In a previous blog post, I briefly discussed how effective leadership is essential whenever a business starts a process of digital transformation. However, senior management are not the only ones who need to be on-board with the project. For digital transformation to be successful, I always stress that you need cooperation from every level of the company.

What happens when employees disagree with the need for change? Their feelings can range from simple disinterest to outright opposition and hostility. It’s important to understand why this happens. Without addressing this issue, the project is unlikely to even start to accomplish its objectives.

Fear of Loss and Change

Often, employees worry that digitisation will render their jobs redundant or obsolete, and these fears might be legitimate. Faced with the prospect of ending up unemployed with a limited skill set, any one of us would resist the project by default. A company must communicate how the change will affect jobs within the organisation, and what it will do to ease the transition.  

Faced with the prospect of ending up unemployed with a limited skill set, any one of us would resist the project by default.

Change can be intimidating. It's likely that employees will have to take on new responsibilities, adjust their work habits, and learn to use new technology. The company culture will undergo a major shift, and this will certainly make some unhappy.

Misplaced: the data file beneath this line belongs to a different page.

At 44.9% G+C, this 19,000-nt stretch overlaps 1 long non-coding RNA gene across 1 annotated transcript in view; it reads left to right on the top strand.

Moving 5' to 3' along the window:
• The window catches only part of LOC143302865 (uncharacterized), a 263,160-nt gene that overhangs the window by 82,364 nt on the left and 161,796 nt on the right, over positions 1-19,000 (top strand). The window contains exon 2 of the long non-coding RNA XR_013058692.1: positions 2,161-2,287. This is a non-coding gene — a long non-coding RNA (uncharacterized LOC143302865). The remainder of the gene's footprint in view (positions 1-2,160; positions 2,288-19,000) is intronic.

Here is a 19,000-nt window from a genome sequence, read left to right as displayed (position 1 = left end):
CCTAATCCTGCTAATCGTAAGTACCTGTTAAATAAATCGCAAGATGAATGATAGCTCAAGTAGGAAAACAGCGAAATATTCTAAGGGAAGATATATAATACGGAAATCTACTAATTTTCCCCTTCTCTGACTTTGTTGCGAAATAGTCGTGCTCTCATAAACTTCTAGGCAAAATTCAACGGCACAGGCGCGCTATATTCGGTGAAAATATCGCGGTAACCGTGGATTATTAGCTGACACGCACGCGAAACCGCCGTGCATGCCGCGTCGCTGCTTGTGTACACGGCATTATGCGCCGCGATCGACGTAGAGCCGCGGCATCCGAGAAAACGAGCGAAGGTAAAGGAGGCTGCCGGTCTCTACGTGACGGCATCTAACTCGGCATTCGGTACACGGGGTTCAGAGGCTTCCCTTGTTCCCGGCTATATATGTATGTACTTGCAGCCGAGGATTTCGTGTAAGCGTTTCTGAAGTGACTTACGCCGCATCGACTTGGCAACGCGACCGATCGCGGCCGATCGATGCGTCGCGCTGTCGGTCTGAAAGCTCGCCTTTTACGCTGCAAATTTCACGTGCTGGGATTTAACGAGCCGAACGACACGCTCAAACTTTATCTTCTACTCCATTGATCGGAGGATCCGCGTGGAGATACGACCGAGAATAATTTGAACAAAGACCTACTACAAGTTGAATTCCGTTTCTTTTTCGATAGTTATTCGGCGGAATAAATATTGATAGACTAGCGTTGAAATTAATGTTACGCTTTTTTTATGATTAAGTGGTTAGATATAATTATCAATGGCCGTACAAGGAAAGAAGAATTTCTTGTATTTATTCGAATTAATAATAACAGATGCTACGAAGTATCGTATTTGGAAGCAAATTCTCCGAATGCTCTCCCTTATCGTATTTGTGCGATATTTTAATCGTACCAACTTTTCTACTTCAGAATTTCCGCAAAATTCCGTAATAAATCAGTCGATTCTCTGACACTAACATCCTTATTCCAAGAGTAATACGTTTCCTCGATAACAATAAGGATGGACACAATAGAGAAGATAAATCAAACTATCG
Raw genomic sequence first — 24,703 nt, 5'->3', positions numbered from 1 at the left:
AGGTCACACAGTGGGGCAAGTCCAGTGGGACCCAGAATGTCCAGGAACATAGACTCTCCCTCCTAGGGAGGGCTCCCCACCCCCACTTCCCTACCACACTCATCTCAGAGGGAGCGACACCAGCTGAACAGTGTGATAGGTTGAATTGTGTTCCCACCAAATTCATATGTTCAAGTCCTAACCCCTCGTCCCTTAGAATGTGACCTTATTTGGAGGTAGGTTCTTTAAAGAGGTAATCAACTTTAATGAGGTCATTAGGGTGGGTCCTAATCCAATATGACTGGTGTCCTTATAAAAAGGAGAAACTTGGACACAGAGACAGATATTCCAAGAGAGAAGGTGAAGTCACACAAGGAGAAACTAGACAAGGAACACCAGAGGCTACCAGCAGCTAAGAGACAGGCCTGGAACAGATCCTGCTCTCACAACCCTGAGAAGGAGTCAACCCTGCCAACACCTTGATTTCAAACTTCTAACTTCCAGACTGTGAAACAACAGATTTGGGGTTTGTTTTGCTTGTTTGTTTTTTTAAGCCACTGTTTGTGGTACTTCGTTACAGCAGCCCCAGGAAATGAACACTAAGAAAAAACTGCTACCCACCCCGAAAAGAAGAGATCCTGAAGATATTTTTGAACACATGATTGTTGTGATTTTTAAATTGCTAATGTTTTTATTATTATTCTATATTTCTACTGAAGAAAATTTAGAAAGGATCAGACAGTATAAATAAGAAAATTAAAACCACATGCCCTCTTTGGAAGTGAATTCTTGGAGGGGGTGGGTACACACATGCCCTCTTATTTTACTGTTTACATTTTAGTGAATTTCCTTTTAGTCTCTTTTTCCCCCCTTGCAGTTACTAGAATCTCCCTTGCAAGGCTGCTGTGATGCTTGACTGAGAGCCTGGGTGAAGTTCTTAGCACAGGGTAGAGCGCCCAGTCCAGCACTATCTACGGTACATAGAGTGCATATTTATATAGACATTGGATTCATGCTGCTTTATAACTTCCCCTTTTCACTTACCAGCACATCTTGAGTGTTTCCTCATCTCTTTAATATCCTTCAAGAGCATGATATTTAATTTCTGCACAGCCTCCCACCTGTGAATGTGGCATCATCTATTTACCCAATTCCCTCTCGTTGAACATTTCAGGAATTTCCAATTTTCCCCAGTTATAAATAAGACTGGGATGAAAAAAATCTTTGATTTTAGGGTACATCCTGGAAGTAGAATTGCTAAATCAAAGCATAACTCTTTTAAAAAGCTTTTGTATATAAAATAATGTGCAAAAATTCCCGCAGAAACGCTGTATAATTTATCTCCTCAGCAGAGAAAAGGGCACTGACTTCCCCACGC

Industry Complacence

While crisis situations are stressful, they are also excellent motivators for change. Think of how the Internet forced publishers and the music industry to adapt. The threat of extinction can mobilise even the oldest, most established organisations. In a recent survey, 27% of senior executives said that digital transformation was now a matter of survival.

But what if the company is in a relatively stable market? Without an obvious threat or decline, many within the organisation may feel that digitisation is unnecessary – even if they know that things won't stay as they are forever. Waiting for disruption is not an option. It only means that you’re having to play catch up whilst a hungry and agile competitor eats into your profit margin.

I believe that leaders need to emphasise what the company stands to gain by transforming, and the consequences of being complacent.

There are plenty of case studies to choose from already when making this point – Netflix, Uber, Amazon, each of these companies have thrived due to an incumbent’s inability to leverage digital.

Distrust in Technology

Sometimes the problem is a lack of understanding and trust. Employees might think that digitisation is merely a passing trend, and they may have even seen similar large-scale projects fail in the past. They could believe that this is not in the company’s best interests, and that it will be a waste of time and resources. In many cases, this happens because the company is not transparent with its strategy – or it doesn’t have much of a plan at all.

Digital transformation involves everyone, from C level executives to the rank-and-file. If you want to change how the organisation works, there are few  aspects more important than communicating with and winning the full support of your employees.